Red Sox-Yankees in rain delay with Judge still chasing 61

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NEW YORK (AP) — Aaron Judge was due up next for the New York Yankees when their game Sunday night against the Boston Red Sox went into a long rain delay after six innings.

With the star slugger still at 60 home runs, one short of Roger Maris’ American League record for a season, fans at Yankee Stadium were left with a difficult decision: wait out a big storm holding out hope of seeing a historic moment, or head home before the hour got too late.

Many in the sellout crowd of 46,707 stuck around, leaving their seats for dry cover on concourses and under overhangs. Some booed when umpires called for the tarp at 9:15 p.m., but torrential rain was soon pouring in the ballpark. Loud thunder and lightning flashes accompanied a heavy storm that could last past 11 p.m. and possibly midnight, according to the forecast.

A fan holds a sign as New York Yankees designated hitter Aaron Judge prepares to bat against Boston Red Sox starting pitcher Brayan Bello during the first inning of a baseball game Sunday, Sept. 25, 2022, in New York. (AP Photo/Jessie Alcheh)

“We’re not leaving,” said Joe G., who declined to give his last name, after making the trip from Pennsylvania and getting the tickets last month for his first game since the COVID-19 pandemic began as a 30th birthday gift.

Judge was 1 for 2 with a double and a walk when play was stopped with the AL East-leading Yankees ahead of the last-place Red Sox 2-0.

The game marked his final chance to catch Maris on New York’s current homestand — the Yankees play a three-game series in Toronto beginning Monday night, then return home for three games against Baltimore next weekend before wrapping up the regular season at Texas.

“I don’t think we’re leaving. I’d like them to hurry it up, but I don’t think we’re going anywhere,” said Brian Cassidy from Ocean View, Delaware.

Cassidy bought tickets as a birthday gift for his father in mid-August and they lucked into a chance to see Judge chase Maris’ home run record in person.

“I want to see two — one to tie and one to break,” said Cassidy’s father, Patrick, as they grabbed cover on a concourse between the second and third decks on the third base side.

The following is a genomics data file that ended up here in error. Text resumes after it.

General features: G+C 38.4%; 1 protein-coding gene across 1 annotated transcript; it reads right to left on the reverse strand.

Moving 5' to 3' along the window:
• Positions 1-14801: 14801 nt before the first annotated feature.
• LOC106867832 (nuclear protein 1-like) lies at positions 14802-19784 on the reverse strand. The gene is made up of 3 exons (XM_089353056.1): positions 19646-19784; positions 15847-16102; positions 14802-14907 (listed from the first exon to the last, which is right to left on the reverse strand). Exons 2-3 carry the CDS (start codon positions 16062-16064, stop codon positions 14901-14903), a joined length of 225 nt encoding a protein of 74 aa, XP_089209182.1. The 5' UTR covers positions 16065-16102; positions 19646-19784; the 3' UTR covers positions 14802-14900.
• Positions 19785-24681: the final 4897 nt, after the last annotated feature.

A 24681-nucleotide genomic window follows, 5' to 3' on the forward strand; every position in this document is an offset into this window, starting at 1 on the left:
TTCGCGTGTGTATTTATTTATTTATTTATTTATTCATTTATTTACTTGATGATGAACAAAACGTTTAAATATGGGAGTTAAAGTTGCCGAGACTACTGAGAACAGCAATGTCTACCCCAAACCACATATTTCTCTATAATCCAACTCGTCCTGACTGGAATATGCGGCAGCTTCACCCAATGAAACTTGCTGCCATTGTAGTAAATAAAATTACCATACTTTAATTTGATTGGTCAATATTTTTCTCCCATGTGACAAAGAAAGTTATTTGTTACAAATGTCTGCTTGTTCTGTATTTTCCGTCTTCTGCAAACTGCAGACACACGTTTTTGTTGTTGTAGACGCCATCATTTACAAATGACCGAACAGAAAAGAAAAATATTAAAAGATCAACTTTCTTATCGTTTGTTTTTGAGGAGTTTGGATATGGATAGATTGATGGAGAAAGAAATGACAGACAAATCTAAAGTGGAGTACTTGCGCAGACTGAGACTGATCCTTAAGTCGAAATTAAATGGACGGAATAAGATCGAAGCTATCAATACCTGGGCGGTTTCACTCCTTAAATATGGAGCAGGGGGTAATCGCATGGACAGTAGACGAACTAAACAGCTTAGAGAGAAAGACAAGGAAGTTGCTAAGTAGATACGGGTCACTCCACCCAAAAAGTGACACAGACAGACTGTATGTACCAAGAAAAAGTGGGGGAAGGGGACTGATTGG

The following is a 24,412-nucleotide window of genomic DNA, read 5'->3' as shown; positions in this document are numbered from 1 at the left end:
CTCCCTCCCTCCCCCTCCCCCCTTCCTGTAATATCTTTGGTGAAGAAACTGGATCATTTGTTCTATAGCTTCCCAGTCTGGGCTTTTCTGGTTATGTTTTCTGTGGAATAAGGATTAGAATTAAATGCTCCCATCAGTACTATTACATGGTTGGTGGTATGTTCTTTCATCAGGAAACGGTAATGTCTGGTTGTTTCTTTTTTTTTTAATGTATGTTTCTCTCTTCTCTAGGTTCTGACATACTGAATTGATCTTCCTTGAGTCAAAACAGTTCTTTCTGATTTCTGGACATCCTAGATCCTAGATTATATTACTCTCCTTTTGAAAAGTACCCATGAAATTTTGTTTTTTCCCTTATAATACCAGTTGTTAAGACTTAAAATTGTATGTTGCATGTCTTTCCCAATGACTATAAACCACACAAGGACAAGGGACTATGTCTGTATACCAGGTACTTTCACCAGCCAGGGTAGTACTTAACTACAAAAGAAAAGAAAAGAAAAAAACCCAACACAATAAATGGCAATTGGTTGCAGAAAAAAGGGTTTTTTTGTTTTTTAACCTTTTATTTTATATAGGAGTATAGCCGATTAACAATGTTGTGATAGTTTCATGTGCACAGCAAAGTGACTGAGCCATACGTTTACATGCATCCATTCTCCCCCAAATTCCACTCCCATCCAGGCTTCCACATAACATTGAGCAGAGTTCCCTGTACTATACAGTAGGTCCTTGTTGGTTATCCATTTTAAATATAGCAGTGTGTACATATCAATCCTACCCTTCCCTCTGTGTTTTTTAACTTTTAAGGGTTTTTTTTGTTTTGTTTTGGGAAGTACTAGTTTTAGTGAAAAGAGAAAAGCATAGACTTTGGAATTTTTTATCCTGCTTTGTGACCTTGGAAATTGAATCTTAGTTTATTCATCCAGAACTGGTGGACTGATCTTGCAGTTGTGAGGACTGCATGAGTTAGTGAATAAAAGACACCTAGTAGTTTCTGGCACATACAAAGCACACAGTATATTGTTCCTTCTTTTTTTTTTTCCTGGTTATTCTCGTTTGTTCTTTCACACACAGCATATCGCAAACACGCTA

Judge had gone four games without a home run. Since connecting for No. 60 on Tuesday night against Pittsburgh to spark a ninth-inning comeback in the first game of the homestand, the four-time All-Star was 4 for 15 with three doubles, six walks and six strikeouts.

The closest he’d come to matching Maris’ 1961 mark was a 404-foot drive caught right in front of the center field fence Thursday.

Judge led off the bottom of the first by grounding a double inside third base against Red Sox rookie Brayan Bello. The slugger fought back from an 0-2 count to draw a walk in the third and was visibly disappointed when he flied out to center field on a hanging slider in the fifth.

Moments before play was halted, Boston right fielder Rob Refsnyder dropped a two-out fly ball as he looked up into the raindrops. The error allowed Aaron Hicks to score from first base, making it 2-0.

Bello then threw a called third strike past Oswald Peraza, ending the sixth inning with Judge on deck.

New York Yankees’ Aaron Judge looks out before a baseball game against the Boston Red Sox Sunday, Sept. 25, 2022, in New York. (AP Photo/Jessie Alcheh)

With the rain intensifying, fans pulled on ponchos and opened umbrellas in the stands. Two umpires huddled with a member of the Yankee Stadium grounds crew in foul territory, and the tarp was rolled onto the infield.

Amanda Peso, from nearby Westchester, bought tickets Thursday and said she and friend Jennifer Lamond, a Red Sox fan from Manhattan, would wait hours for the game to resume.

“I wanted to wait this out because you never know if Aaron’s going to do it tonight,” Peso said. “So I’m here to support him. I’m a Yankee fan, period. Regardless of this history thing wasn’t about to happen, I would be here and wait it out likely anyway, because I took tomorrow off for this reason.”

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AP freelance writer Larry Fleisher contributed to this report.

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